Teri Struck: That’s really good advice because you do want to be watched and you don’t want to just tab your friend watching you because they don’t know what to look for.

Dr. Brent Moelleken: You know, even if the patient doesn’t have a problem, it’s very disconcerting to be at home and to wonder, “Oh, my gosh! Is this normal? Is this not normal? What am I feeling? I forgot now, what medicine should I take? What should I not take?” It’s very disconcerting for a patient after a big surgery to be asking those questions and not to have a health professional around. So, if for no other reason than just the comfort level of the patient, it’s a good idea to go to an aftercare.

Teri Struck: How much do aftercare costs?

Dr. Brent Moelleken: Aftercare cost can range anywhere from $500 up to around $1,000 a night. So, it’s not cheap.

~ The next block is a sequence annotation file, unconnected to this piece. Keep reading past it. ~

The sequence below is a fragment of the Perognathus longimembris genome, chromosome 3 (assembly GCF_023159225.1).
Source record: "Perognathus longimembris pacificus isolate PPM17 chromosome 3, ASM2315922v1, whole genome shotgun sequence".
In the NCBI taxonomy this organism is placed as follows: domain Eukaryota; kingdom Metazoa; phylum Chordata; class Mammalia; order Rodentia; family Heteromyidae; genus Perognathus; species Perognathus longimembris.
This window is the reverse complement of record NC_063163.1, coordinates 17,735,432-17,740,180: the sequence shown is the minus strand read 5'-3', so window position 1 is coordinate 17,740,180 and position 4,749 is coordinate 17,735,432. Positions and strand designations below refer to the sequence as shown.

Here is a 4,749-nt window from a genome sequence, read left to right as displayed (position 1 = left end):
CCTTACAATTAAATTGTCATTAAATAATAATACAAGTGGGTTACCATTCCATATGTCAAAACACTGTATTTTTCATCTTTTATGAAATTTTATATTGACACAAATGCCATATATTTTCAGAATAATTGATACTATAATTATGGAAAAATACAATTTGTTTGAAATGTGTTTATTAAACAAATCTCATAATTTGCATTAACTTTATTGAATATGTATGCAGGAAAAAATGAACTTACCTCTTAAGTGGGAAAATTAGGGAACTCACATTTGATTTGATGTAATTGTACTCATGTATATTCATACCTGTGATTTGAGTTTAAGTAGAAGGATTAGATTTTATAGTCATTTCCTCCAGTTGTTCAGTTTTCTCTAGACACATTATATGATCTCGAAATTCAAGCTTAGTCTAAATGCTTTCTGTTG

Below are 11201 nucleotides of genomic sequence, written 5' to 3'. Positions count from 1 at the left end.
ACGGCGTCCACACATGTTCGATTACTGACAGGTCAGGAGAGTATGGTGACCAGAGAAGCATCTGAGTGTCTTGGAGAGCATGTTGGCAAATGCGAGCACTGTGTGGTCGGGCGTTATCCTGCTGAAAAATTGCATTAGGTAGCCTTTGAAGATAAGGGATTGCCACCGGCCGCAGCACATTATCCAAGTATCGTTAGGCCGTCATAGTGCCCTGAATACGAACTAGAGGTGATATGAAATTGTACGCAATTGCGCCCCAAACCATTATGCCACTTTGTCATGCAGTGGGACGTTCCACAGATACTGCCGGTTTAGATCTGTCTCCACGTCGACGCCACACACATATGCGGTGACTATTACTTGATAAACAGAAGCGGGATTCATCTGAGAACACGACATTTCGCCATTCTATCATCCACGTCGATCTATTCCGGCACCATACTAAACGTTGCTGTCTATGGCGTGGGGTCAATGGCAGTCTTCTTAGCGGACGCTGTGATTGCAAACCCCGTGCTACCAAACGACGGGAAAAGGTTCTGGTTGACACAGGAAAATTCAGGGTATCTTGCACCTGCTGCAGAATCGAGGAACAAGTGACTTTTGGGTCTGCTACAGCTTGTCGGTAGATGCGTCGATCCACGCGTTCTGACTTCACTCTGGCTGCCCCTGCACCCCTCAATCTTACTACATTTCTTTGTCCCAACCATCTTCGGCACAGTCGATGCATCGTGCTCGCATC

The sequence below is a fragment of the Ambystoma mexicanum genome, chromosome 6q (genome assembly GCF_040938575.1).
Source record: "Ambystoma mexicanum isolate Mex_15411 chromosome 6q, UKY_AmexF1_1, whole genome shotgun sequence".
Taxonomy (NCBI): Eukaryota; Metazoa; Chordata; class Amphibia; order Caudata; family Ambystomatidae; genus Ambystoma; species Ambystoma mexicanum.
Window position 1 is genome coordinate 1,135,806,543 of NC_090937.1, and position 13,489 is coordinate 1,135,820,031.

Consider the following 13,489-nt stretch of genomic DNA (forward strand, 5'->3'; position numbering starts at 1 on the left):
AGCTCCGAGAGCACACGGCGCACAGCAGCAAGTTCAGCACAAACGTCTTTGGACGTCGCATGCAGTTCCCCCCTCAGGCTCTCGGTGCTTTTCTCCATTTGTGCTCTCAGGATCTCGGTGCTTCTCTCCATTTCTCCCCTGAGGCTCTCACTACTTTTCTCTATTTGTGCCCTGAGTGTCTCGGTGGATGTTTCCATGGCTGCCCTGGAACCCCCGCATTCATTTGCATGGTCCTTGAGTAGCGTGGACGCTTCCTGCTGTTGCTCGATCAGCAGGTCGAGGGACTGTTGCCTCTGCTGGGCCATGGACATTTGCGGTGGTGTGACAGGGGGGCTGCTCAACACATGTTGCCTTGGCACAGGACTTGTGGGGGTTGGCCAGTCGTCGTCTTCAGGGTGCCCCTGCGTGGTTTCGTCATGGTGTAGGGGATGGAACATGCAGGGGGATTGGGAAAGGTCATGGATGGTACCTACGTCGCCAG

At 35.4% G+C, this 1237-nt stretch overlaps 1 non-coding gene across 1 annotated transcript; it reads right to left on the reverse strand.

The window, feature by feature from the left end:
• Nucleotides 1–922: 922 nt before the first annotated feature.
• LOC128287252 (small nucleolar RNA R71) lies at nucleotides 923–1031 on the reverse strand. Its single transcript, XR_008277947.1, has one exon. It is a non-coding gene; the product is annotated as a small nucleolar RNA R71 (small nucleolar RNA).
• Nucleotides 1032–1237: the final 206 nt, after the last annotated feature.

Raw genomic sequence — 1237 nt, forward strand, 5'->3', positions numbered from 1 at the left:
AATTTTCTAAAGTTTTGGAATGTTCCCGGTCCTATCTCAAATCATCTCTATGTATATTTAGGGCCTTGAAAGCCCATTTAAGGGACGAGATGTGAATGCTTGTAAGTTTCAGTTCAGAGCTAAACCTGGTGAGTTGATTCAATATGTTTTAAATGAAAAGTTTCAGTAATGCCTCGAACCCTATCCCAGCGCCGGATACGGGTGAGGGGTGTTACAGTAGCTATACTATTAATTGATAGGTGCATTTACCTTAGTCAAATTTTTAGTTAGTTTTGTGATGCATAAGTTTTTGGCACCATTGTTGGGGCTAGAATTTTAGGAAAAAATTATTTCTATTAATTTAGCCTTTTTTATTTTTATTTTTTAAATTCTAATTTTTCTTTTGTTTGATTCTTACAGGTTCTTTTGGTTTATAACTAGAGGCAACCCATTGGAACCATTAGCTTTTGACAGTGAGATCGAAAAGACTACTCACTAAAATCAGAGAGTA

Teri Struck: But it’s good insurance if you’re not putting any much on you body to just throw that in.

Dr. Brent Moelleken: No. Typically, people do this once in their lifetime and the decision is proof is in the media. The decision is very, very important. It’s much more important than what car you buy. It’s probably as important as what house you buy.

Teri Struck: Definitely, it’s your life. It’s putting your life...

Dr. Brent Moelleken: It’s your life.
Teri Struck: …your life in a surgeon’s hands.

Dr. Brent Moelleken: Right. I think of a patient who was coming to me from Texas to consider having surgery. This patient – believe it or not – was a nurse. It was a nurse. We told her, “Here’s the cost of the surgery. We need to have you go and get a stress test for your heart because you’re over 50 years old.” She said, “You know, I’m not getting that stress test. I’m fine. I’m not getting that stress test.” Ultimately, she did not have surgery with me because she found a doctor who is willing to do her surgery without a stress test, and this was a nurse.

Teri Struck: That’s really scary.

Dr. Brent Moelleken: That is scary.

Teri Struck: When your doctor is telling you to do something, you should really do it especially for your own protection.

Dr. Brent Moelleken: It’s unbelievable.

Teri Struck: It’s for your own protection.

Dr. Brent Moelleken: But I guess nurses sometimes and doctors make the worst patients because they think they’re above the law.